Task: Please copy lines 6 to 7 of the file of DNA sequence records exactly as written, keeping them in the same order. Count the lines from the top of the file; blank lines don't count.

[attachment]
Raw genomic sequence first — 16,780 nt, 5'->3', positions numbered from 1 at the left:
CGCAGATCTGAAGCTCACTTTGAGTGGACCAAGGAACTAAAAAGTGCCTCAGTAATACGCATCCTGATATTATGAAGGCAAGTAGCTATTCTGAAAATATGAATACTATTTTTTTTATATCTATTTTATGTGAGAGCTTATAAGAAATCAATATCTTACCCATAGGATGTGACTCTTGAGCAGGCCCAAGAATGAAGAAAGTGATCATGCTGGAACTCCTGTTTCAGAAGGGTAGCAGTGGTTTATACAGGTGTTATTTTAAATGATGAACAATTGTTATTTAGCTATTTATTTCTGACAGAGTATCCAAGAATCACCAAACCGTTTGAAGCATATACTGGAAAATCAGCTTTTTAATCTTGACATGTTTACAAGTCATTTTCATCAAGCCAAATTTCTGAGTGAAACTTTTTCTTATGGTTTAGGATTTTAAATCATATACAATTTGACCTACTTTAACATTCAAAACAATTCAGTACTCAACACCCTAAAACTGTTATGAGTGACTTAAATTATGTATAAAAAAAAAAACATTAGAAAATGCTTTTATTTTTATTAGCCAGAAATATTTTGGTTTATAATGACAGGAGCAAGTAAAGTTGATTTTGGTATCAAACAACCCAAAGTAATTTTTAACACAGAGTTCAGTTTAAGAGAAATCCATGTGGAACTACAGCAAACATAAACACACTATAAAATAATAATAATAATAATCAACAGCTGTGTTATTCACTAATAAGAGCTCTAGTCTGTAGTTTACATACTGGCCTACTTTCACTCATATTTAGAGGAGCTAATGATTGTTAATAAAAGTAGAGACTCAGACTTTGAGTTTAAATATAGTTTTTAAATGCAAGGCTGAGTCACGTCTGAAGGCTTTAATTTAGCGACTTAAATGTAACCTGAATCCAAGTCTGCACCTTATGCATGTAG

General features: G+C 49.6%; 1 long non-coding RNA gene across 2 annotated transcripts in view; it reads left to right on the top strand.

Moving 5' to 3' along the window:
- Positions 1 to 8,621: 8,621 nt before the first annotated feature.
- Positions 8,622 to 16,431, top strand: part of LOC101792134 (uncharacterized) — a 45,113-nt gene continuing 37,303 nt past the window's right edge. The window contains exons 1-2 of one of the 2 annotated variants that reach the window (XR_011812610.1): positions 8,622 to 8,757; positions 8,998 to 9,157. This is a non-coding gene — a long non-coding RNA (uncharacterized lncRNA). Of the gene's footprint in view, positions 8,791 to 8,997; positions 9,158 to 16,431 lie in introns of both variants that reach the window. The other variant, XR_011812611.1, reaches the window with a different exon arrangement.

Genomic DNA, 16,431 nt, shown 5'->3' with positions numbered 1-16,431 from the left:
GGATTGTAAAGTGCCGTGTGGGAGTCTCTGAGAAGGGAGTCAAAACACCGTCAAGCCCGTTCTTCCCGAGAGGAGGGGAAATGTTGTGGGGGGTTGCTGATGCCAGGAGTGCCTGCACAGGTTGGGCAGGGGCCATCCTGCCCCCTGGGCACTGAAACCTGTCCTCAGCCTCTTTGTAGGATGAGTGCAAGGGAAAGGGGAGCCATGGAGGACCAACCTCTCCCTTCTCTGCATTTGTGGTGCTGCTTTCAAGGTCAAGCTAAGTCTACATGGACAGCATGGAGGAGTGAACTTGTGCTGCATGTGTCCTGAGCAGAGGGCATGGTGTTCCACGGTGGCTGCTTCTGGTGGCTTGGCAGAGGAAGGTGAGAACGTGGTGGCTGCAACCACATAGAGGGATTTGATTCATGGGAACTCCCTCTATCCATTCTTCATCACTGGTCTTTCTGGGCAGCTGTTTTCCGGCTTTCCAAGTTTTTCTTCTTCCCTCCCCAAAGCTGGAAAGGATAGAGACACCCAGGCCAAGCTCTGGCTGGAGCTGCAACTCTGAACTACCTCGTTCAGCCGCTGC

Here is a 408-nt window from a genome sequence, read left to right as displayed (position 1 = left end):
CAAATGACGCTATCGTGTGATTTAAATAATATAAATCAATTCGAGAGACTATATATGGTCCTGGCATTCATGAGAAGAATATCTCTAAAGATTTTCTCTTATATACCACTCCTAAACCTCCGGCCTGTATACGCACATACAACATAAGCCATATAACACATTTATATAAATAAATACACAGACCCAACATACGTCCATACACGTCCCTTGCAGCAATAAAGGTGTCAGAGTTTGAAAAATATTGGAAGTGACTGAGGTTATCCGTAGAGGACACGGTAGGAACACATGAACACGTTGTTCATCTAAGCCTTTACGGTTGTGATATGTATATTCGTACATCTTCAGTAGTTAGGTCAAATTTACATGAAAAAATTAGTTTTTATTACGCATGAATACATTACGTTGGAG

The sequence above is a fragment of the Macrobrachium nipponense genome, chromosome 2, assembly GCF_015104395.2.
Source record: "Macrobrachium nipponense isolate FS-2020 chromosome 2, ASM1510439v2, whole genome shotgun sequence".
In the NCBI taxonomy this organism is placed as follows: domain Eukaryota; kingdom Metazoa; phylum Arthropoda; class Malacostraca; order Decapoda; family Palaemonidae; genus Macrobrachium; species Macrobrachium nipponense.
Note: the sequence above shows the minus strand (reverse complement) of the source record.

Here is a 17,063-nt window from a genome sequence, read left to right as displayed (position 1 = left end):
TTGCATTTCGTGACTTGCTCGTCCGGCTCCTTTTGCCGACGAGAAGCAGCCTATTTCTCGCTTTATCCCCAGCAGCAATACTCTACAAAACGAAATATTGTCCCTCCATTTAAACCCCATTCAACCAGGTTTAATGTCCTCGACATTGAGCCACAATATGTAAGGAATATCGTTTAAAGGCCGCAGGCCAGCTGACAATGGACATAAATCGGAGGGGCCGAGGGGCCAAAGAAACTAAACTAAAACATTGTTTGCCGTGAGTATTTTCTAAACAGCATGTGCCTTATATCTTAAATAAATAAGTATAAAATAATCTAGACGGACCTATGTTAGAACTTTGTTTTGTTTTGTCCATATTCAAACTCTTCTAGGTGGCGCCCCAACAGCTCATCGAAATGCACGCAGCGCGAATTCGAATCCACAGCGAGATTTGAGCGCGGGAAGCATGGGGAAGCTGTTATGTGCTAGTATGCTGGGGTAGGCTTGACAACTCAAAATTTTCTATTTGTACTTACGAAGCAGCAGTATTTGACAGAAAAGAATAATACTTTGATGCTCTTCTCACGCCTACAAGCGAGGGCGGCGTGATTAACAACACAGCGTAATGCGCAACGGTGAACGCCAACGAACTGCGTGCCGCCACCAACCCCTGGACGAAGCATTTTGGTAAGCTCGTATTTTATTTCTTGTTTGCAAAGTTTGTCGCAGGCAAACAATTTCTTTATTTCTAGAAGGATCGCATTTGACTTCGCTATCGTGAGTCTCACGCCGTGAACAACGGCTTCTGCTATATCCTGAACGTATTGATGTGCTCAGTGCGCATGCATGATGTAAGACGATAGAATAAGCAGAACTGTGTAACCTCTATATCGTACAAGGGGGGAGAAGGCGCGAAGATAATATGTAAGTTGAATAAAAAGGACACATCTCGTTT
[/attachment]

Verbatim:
- Positions 8,622 to 16,431, top strand: part of LOC101792134 (uncharacterized) — a 45,113-nt gene continuing 37,303 nt past the window's right edge. The window contains exons 1-2 of one of the 2 annotated variants that reach the window (XR_011812610.1): positions 8,622 to 8,757; positions 8,998 to 9,157. This is a non-coding gene — a long non-coding RNA (uncharacterized lncRNA). Of the gene's footprint in view, positions 8,791 to 8,997; positions 9,158 to 16,431 lie in introns of both variants that reach the window. The other variant, XR_011812611.1, reaches the window with a different exon arrangement.

Genomic DNA, 16,431 nt, shown 5'->3' with positions numbered 1-16,431 from the left: